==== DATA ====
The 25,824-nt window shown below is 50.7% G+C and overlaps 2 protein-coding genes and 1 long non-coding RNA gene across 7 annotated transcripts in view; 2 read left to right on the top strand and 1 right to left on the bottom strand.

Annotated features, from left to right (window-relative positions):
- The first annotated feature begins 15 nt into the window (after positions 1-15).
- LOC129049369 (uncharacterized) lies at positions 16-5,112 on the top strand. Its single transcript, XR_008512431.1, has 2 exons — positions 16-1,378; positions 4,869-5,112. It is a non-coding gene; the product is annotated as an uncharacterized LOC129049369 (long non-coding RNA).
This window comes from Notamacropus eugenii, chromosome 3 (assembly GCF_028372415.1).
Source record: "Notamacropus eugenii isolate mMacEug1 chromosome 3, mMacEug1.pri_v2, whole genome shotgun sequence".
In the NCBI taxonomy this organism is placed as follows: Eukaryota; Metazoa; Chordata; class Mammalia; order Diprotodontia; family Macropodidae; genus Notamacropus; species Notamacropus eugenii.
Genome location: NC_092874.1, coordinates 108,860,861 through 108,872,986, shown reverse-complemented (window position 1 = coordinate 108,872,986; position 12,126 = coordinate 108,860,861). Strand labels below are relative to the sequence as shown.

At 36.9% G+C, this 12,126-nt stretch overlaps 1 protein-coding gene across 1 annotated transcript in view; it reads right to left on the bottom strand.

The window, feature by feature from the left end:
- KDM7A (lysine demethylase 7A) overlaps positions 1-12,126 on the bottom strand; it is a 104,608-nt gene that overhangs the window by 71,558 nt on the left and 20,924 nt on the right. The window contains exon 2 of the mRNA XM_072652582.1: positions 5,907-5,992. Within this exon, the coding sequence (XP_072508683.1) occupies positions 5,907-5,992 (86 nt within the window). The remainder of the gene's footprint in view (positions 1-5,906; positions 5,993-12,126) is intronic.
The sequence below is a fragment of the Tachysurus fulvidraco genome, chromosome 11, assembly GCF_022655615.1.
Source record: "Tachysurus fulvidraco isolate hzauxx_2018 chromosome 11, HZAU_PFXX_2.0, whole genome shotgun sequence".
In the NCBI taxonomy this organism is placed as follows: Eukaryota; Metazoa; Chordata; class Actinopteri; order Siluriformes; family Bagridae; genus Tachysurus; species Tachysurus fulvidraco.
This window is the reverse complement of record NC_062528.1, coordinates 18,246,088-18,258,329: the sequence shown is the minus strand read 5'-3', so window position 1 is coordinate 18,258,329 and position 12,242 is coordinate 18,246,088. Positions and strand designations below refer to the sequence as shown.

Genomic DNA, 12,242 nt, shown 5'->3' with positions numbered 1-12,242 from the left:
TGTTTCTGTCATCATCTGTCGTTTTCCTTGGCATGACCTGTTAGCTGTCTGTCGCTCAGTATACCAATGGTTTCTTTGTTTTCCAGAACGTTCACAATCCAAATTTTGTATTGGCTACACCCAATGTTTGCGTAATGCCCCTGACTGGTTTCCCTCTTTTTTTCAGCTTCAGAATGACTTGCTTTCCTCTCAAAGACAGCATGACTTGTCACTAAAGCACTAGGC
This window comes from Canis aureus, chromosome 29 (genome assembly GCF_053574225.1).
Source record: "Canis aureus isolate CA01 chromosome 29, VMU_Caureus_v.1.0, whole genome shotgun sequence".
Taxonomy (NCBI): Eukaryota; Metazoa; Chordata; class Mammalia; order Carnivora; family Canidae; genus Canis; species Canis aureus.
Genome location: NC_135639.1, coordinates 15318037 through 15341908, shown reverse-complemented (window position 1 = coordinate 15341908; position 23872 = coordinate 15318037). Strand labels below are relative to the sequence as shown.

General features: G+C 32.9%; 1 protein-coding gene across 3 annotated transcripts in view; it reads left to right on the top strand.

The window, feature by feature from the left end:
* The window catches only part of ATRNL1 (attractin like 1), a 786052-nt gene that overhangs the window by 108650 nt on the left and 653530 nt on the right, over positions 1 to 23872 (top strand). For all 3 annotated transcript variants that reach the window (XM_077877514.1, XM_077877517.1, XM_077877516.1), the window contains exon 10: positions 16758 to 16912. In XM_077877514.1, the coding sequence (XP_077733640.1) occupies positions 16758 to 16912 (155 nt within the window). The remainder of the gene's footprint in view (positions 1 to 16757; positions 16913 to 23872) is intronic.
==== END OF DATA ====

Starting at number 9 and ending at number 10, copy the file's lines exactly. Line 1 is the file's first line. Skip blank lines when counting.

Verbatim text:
At 36.9% G+C, this 12,126-nt stretch overlaps 1 protein-coding gene across 1 annotated transcript in view; it reads right to left on the bottom strand.

The window, feature by feature from the left end: